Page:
Fantastic Voyage co-founder Danny Goliger is embarking on his debut album “Meaningful Pursuits” with the intention of documenting how he has grown as a musician and an individual in the past year and a half. For the Echo Park based musician, Danny‘s journey has become a profound experience with self-care, expansive projects, and his very first album. While his IDM album has been heavily influenced by UK artists and labels alike, his passion for originality has put the future of electronic music in the spotlight. What does innovation mean to a massive industry of music producers?
You listed Aphex Twin, Autechre, Floating Points, and Proem as influences – is the UK scene somewhere you would see yourself performing?
For me, the UK’s music scene is consistently one of the most inspiring in the world. I’m so fascinated by the continuum of hardcore music from the British Isles, from breakbeat to jungle to garage/2-step, and labels such as Warp, XL, Hessle Audio, Livity Sound, Lobster Theremin, and Shall Not Fade are always putting out some of my favorite records. [Their musicians] have an amazing way of importing all these influences (such as house/techno from the US, or dub sound-system culture from Jamaica), and synthesizing them into something new and fantastic. I would absolutely love to perform in the UK, it’s a huge career goal for me.
“This Meaningful Pursuits album coincided with some deep changes in my personal life. I’ve been sober for a year and a half now, and I started seeing a therapist for the first time in my life. I stopped eating meat, started meditating, and practicing yoga. […] Music is also one of those lifelong practices that keep me sane and healthy. Like the rest of [my habits], it also requires some daily engagement in order to maintain your skill and output.”
Danny Goliger is about creating new habits and maintaining consistency throughout all areas of life
Which “physical, emotional, spiritual, and musical” pursuits were important to you making this album?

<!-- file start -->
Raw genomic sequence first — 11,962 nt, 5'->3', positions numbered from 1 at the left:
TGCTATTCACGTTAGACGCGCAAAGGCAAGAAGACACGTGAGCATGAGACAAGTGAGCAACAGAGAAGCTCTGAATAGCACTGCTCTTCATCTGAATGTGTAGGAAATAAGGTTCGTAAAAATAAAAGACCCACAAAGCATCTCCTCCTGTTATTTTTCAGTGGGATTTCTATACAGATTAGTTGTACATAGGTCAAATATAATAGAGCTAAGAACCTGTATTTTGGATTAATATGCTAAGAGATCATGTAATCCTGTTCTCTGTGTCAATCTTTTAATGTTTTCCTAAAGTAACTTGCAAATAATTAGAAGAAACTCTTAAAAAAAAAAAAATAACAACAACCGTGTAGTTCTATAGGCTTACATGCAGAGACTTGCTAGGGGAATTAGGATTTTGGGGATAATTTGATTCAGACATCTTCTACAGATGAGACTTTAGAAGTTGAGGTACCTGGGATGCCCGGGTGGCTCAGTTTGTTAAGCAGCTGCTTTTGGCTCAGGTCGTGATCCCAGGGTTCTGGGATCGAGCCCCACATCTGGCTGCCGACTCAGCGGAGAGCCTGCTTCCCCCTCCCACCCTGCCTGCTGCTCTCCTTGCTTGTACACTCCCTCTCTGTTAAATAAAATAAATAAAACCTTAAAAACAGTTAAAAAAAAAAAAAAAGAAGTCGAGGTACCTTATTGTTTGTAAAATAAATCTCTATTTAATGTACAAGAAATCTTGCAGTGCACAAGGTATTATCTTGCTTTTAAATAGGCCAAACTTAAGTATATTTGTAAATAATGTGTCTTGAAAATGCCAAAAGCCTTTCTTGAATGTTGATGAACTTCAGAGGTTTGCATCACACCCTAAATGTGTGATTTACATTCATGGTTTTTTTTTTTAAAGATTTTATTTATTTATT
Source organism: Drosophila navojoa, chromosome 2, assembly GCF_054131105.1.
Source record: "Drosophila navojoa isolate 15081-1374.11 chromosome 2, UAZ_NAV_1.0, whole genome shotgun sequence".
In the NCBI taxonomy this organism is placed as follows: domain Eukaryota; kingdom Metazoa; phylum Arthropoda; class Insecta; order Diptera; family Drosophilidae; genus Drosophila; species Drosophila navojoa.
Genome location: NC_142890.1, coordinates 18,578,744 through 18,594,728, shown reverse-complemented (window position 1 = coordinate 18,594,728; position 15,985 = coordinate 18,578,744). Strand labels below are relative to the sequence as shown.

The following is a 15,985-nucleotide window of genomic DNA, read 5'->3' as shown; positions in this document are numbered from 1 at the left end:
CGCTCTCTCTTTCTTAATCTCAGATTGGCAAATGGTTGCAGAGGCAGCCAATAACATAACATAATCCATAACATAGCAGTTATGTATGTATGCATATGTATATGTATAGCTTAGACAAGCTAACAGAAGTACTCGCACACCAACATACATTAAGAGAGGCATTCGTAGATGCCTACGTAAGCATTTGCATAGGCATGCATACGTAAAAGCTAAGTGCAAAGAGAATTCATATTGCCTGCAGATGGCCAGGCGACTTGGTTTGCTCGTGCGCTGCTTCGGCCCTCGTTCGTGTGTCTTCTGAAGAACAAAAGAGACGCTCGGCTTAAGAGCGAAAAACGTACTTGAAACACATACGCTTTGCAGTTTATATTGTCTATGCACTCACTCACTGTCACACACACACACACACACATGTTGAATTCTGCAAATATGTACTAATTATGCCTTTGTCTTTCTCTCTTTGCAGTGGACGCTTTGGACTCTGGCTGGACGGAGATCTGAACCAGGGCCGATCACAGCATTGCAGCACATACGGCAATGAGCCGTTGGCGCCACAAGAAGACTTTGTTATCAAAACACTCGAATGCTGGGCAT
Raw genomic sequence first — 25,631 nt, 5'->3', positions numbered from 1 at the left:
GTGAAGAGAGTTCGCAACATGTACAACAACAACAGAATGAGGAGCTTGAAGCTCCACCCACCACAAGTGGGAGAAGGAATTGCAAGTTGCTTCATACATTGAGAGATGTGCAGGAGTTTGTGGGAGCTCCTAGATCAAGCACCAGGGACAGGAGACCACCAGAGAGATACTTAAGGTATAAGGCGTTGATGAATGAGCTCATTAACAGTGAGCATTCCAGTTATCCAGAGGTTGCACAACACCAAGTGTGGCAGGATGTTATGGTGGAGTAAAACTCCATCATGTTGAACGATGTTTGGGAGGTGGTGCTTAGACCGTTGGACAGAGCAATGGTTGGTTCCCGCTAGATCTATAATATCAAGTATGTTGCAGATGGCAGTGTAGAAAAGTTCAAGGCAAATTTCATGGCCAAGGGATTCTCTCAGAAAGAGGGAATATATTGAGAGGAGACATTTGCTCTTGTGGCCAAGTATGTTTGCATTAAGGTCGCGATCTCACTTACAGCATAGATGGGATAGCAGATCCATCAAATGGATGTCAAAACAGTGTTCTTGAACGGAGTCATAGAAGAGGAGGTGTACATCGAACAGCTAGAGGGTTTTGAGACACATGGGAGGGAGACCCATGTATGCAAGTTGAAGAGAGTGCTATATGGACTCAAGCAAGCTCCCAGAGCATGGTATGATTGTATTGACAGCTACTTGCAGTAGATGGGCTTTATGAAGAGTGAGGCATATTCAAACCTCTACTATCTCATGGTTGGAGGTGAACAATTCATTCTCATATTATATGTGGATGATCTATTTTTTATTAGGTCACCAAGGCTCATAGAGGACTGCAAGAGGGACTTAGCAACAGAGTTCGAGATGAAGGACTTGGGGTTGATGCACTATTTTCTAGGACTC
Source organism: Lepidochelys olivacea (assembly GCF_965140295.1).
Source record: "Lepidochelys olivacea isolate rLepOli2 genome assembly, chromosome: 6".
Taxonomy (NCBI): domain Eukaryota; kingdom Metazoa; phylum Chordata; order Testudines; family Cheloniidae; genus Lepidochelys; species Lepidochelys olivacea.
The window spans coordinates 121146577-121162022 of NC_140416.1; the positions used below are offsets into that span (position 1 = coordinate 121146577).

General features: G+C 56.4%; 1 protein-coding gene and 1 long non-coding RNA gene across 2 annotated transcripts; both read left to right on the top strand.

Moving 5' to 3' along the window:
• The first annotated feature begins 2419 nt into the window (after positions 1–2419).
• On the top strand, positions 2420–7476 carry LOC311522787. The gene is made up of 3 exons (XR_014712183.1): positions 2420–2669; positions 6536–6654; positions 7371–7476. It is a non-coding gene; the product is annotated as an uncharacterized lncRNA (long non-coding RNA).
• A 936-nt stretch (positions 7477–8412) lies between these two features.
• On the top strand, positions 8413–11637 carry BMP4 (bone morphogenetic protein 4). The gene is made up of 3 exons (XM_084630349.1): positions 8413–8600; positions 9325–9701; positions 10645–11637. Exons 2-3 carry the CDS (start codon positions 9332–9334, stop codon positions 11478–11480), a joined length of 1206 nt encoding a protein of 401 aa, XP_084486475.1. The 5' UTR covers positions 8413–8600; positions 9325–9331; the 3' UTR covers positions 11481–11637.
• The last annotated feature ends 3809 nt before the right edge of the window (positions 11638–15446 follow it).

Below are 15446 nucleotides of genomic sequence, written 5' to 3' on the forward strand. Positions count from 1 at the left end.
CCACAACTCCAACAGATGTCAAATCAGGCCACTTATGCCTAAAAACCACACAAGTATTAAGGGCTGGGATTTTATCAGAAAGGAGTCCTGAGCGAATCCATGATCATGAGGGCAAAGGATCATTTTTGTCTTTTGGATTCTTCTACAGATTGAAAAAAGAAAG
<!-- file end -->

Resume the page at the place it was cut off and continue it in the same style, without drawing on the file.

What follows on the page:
This Meaningful Pursuits album coincided with some deep changes in my personal life. I’ve been sober for a year and a half now, and I started seeing a therapist for the first time in my life. I stopped eating meat, started meditating, and practicing yoga (to name a few). These are all pursuits that require daily maintenance in order to sustain, but they are very worthwhile as far as their impact on my physical, emotional, and spiritual health. Music is also one of those lifelong practices that keep me sane and healthy. Like the rest of them, it also requires some daily engagement in order to maintain your skill and output. I am not someone who believes in inspiration as a magical thunderbolt that strikes once in a while, but rather I believe that through daily practice you can train yourself to enter a flow state where inspiration is accessible to you. Thus, all of these meaningful pursuits become lifelong practices, which allow you to reap immense benefits if you are disciplined and dedicated to your practice.
Do you hope to see more IDM in Los Angeles? Any local IDM artists you want to work with?
I’d love to see more IDM in LA! But not just IDM, I’d be so unbelievably happy to see more experimental electronic music represented here, regardless of what genre or style it is. We have such a thriving music scene here in Los Angeles, but it would always be nice to see more artists producing left-field dance tracks, more labels releasing it, and more lineups showcasing experimental performers (whether local or touring). I’m hoping that the US will soon be ready for forward-thinking electronic music to become more prevalent. But it might require a bit of a cultural shift that not all electronic music is for the club, and not all club records have to be so functional. That being said, there are some local heavyweights that I would definitely love to work with such as Baseck whose music is absolutely mad, as well as plenty of amazing local techno producers such as Trovarsi, or Truncate who are also making insane music.
“I’m hoping that the US will soon be ready for forward-thinking electronic music to become more prevalent. But it might require a bit of a cultural shift that not all electronic music is for the club, and not all club records have to be so functional.”
Danny Goliger’s Innovation Shift for Music
You’re collaborating on another album(s), can you give us a sneak peek on what’s coming up?
I don’t have plans for a new full-length album at the moment, but I have been making sooo much music since this last record. I have a new collab project called DiGJiT with my friend DJ Health who has been one of my favorite DJs in LA for the last few years. He has absolutely impeccable taste, and we really clicked when we started making music together about 6 months ago. The project started with some UK garage-inspired tracks, and has veered into house, techno, melodic stuff inspired by Overmono and Bicep, and more recently some very tough gnarly sounding electro and breakbeat techno. We are both super into collecting synths and drum machines, so we are hoping to put together some hardware live sets so that we can start gigging as a duo. On top of that I have some new music with PVLMS and Justin Jay that just got signed to the Australian label clipp.art, as well as a forthcoming EP of mellow, melodic breakbeat music that I am finishing up for Dirtybird.